I’m writing this late on Monday night from my dad’s house outside of Birmingham. I drove up this afternoon, where the kids had already been dropped off by Mr. Andi. He took them to visit his family this weekend and I stayed behind. Despite my best intentions to Do All The Things while I was home by myself for three days, I failed to do much of anything (other than buy a Fitbit Flex with birthday money so I can geek out about sleep and steps and stuff).
It was glorious.
During the four hour drive with no one asking me questions or wanting me to change the channel or the radio or … or … or … I had a rare opportunity to think my thoughts, and I realized that it was eight years ago this month that we made the trek to Birmingham for Sarah Kate’s selective dorsal rhizotomy and the three weeks of intensive therapy that followed.
I’m the first to admit that the past few months have been difficult. I long ago embraced my role as a mother to two children with developmental delays – heck, I wrote a book about it – but the one thing I hadn’t faced before was regression. Sarah Kate wasn’t always improving, and often it appeared we’d reached a permanent plateau, but she was never losing ground.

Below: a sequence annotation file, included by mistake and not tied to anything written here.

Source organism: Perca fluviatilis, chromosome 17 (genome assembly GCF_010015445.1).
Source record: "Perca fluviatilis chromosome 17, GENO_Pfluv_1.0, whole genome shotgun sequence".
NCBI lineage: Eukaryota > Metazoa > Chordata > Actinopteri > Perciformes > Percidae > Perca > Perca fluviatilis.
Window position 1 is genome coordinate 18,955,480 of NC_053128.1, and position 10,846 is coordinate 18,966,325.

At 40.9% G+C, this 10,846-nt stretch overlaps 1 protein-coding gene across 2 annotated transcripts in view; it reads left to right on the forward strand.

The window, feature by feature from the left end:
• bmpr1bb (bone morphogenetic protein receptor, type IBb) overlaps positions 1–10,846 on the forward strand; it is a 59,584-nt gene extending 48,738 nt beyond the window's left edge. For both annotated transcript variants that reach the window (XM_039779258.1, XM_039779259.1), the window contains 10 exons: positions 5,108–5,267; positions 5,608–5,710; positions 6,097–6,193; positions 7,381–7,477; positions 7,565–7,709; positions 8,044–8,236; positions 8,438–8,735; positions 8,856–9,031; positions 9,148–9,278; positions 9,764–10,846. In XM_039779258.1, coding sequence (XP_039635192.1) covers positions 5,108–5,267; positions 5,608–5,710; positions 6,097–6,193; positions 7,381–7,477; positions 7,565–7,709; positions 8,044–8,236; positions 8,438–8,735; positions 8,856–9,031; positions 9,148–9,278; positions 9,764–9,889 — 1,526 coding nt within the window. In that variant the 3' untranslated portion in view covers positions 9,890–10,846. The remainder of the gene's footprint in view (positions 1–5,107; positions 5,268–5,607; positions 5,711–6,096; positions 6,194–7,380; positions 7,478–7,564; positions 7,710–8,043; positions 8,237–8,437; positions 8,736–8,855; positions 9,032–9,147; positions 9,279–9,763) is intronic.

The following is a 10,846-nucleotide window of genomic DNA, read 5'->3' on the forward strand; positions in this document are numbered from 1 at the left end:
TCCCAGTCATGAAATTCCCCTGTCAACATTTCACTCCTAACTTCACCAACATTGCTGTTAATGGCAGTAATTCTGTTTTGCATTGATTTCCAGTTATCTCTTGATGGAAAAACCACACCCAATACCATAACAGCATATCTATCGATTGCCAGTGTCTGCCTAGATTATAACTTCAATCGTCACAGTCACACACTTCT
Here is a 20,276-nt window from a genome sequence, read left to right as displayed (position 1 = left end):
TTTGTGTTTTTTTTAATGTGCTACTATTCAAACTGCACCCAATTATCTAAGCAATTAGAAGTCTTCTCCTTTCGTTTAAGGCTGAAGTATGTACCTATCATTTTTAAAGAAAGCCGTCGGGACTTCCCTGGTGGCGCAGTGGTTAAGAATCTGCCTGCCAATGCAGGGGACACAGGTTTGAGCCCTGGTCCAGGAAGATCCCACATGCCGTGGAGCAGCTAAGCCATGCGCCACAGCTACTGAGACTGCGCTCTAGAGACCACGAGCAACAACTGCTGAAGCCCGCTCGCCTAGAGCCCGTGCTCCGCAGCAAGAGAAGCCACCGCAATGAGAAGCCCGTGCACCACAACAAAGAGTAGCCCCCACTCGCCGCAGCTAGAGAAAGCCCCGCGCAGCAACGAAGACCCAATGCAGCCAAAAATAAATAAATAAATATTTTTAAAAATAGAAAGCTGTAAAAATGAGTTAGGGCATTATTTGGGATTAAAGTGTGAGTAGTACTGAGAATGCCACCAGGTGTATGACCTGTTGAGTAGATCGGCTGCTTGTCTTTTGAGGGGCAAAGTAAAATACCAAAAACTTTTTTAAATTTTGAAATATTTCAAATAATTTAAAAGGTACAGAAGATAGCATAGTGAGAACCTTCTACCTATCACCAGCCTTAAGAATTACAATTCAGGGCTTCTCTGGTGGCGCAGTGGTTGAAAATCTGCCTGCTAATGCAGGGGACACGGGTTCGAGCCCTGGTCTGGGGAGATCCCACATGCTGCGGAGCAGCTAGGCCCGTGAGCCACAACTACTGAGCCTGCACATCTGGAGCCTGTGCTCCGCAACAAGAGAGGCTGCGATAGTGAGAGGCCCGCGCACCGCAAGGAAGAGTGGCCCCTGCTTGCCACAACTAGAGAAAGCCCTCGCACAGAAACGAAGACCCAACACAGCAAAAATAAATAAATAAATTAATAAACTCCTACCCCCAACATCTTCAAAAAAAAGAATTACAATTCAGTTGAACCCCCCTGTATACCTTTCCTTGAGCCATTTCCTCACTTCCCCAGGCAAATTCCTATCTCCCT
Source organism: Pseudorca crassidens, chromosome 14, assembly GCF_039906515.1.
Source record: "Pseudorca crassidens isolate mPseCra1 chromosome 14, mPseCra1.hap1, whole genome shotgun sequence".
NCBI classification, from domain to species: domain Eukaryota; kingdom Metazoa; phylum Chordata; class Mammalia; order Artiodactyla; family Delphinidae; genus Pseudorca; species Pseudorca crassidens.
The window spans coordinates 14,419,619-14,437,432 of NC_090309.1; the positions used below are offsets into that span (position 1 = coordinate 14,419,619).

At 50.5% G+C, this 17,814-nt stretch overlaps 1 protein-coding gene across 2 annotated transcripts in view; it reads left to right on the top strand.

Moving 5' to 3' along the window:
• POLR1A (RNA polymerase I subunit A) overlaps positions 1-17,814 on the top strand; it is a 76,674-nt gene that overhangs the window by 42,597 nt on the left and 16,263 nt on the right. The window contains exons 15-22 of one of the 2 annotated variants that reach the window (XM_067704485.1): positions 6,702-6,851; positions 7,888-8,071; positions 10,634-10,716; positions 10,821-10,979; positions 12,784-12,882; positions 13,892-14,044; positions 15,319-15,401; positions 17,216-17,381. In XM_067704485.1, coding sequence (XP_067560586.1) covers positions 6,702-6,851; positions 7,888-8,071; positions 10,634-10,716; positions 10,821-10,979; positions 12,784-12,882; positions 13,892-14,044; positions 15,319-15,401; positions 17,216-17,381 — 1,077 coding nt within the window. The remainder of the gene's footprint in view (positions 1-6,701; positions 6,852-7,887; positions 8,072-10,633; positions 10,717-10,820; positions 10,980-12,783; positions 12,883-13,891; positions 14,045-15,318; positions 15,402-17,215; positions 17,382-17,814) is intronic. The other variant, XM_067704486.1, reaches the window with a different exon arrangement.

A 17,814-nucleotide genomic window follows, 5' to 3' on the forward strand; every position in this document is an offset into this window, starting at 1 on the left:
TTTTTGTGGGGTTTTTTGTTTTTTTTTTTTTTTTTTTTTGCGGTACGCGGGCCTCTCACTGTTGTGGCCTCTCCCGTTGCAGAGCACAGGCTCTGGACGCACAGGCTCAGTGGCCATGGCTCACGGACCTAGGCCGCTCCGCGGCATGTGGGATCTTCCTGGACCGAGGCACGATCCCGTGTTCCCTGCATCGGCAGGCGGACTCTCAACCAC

Over the past few months, she’s lost ground.
But as I was driving today my mind flashed back to all of the progress she’s made over the years, and I was reminded that I have so much to be thankful for, and most of my past worries never came to fruition. There was a time when:
- I wasn’t sure she would ever walk.
- I wasn’t sure she would ever walk without assistance.
- I wasn’t sure she would ever be able to stand independently.
- I wasn’t sure she would ever be able to step onto a curb without holding on to something.
- I was sure she would never be able to run.
- I was sure she would never play sports.
- I was sure she would be teased because of her disability.
- I was sure she would always stick out like a sore thumb, even in a crowd of kids.
On Tuesday we’ll see her orthopedist in the morning and the rehab doctor in the afternoon. I have no idea what they’ll recommend. Maybe they’ll have ideas of ways to manage this tween growth spurt that I’ll like; maybe they’ll have ideas I won’t like; maybe they won’t have any ideas at all.
But it’s going to be okay.
I’ve both been dreading and anticipating these appointments. I want to hear what they have to say, but I’m also afraid of what they might say. When Sarah Kate was small, I was always looking for The Something That Would Fix Her. Now, of course, I know better, but the long-familiar worries about what her future will look like have returned.
For the first time in a long time, I don’t know what we’re facing.
I’ll be back on Thursday with a report. Have a sunny day!